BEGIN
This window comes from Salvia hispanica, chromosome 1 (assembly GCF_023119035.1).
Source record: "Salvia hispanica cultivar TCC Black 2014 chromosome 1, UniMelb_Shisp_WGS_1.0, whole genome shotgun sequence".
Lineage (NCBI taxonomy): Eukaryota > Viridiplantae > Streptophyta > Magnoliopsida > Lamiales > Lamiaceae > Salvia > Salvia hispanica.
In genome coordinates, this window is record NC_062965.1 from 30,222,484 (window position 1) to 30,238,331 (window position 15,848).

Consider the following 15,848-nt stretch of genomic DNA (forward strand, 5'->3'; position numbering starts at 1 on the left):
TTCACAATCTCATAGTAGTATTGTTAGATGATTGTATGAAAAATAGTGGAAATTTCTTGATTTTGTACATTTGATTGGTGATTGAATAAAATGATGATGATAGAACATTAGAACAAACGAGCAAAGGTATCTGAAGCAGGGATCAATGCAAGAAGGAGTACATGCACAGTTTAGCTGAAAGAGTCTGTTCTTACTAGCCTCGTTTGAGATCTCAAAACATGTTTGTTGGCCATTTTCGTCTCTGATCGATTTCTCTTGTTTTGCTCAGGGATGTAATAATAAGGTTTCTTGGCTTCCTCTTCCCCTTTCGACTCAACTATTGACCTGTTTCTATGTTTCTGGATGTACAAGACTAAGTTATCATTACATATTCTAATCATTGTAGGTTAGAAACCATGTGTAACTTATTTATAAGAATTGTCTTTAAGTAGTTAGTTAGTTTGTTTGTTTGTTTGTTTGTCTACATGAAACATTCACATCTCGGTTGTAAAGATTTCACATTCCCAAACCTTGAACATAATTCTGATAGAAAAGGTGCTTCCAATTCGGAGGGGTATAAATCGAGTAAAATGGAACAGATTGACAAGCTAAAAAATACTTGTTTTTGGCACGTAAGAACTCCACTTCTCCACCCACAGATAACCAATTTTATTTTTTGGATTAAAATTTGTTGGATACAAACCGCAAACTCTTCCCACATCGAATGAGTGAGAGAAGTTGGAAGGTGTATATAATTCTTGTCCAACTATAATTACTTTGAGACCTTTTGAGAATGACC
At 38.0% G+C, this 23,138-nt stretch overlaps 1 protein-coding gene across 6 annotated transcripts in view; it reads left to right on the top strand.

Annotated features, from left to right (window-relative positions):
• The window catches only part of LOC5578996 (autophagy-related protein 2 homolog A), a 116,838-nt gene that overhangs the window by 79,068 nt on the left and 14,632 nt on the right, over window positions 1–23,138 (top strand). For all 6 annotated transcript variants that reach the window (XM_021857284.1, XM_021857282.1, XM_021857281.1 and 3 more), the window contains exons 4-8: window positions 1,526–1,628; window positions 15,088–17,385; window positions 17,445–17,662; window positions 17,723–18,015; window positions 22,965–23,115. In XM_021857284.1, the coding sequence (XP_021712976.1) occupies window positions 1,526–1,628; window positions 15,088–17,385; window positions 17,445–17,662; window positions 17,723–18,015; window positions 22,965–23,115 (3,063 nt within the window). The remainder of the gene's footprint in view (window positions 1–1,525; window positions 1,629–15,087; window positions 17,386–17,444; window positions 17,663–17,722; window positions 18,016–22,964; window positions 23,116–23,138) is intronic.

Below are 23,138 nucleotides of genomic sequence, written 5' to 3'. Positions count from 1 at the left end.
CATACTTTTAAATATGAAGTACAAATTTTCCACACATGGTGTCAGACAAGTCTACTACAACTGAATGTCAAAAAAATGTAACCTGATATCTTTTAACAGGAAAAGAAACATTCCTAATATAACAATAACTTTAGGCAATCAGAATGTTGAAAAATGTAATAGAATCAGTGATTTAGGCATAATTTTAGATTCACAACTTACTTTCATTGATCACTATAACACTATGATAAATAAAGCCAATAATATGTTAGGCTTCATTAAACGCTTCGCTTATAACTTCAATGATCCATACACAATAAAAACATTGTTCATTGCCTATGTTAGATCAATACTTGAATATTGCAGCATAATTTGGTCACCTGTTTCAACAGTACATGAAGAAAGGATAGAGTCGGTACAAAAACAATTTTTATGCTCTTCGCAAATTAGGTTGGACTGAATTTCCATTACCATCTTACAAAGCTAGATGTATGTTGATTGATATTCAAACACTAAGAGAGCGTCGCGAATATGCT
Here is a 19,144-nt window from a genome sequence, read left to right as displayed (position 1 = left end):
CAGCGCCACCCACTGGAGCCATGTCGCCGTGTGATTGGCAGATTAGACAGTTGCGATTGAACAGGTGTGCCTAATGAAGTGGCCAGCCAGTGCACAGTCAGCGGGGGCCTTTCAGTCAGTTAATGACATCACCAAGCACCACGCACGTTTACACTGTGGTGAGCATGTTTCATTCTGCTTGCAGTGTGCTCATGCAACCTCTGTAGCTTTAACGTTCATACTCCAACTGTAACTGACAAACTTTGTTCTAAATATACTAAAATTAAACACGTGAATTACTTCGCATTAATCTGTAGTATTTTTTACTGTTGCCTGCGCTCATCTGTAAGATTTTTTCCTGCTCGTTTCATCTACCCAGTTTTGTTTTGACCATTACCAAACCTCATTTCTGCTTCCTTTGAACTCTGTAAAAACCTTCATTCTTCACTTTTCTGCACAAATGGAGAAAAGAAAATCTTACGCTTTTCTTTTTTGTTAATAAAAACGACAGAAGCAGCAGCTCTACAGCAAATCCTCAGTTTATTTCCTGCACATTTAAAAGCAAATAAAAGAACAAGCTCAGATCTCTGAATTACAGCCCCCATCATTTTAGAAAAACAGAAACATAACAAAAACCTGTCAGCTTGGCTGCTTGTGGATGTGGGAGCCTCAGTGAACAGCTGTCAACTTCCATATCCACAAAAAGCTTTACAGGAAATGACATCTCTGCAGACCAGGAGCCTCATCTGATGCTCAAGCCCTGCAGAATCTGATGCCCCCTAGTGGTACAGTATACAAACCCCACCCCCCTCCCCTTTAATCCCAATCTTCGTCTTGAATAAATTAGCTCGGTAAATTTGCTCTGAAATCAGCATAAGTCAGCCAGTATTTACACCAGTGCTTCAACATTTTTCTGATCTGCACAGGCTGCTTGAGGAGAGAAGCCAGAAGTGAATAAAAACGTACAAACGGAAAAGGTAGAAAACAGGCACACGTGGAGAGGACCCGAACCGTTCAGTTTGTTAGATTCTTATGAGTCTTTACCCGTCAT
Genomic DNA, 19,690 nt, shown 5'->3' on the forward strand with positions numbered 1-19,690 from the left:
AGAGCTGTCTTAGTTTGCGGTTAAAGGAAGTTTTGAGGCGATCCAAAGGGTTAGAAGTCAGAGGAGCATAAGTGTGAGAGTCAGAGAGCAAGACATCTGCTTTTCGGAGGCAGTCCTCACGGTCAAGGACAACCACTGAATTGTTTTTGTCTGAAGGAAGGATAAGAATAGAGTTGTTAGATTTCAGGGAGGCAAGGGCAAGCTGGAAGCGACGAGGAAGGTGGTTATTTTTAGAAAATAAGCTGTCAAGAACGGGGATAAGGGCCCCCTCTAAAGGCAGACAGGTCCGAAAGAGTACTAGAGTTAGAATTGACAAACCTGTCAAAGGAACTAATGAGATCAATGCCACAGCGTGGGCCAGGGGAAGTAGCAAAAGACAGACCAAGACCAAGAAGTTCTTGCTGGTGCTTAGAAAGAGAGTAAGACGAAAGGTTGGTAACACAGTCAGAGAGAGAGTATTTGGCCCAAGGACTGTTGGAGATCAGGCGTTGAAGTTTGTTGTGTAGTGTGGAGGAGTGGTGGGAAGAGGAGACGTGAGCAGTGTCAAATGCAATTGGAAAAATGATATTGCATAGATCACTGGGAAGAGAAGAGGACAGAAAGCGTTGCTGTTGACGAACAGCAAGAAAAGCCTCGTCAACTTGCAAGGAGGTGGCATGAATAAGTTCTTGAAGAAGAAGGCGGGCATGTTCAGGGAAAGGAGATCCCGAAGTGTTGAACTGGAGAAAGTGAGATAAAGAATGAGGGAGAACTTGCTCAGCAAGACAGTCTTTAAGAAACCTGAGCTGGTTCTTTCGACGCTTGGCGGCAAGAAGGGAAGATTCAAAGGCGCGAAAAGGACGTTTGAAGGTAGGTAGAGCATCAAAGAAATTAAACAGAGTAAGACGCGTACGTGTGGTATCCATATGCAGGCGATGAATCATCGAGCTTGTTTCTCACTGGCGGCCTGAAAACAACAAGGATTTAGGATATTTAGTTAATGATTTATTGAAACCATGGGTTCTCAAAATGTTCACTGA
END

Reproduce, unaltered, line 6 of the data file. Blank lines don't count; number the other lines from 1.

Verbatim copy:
TTCACAATCTCATAGTAGTATTGTTAGATGATTGTATGAAAAATAGTGGAAATTTCTTGATTTTGTACATTTGATTGGTGATTGAATAAAATGATGATGATAGAACATTAGAACAAACGAGCAAAGGTATCTGAAGCAGGGATCAATGCAAGAAGGAGTACATGCACAGTTTAGCTGAAAGAGTCTGTTCTTACTAGCCTCGTTTGAGATCTCAAAACATGTTTGTTGGCCATTTTCGTCTCTGATCGATTTCTCTTGTTTTGCTCAGGGATGTAATAATAAGGTTTCTTGGCTTCCTCTTCCCCTTTCGACTCAACTATTGACCTGTTTCTATGTTTCTGGATGTACAAGACTAAGTTATCATTACATATTCTAATCATTGTAGGTTAGAAACCATGTGTAACTTATTTATAAGAATTGTCTTTAAGTAGTTAGTTAGTTTGTTTGTTTGTTTGTTTGTCTACATGAAACATTCACATCTCGGTTGTAAAGATTTCACATTCCCAAACCTTGAACATAATTCTGATAGAAAAGGTGCTTCCAATTCGGAGGGGTATAAATCGAGTAAAATGGAACAGATTGACAAGCTAAAAAATACTTGTTTTTGGCACGTAAGAACTCCACTTCTCCACCCACAGATAACCAATTTTATTTTTTGGATTAAAATTTGTTGGATACAAACCGCAAACTCTTCCCACATCGAATGAGTGAGAGAAGTTGGAAGGTGTATATAATTCTTGTCCAACTATAATTACTTTGAGACCTTTTGAGAATGACC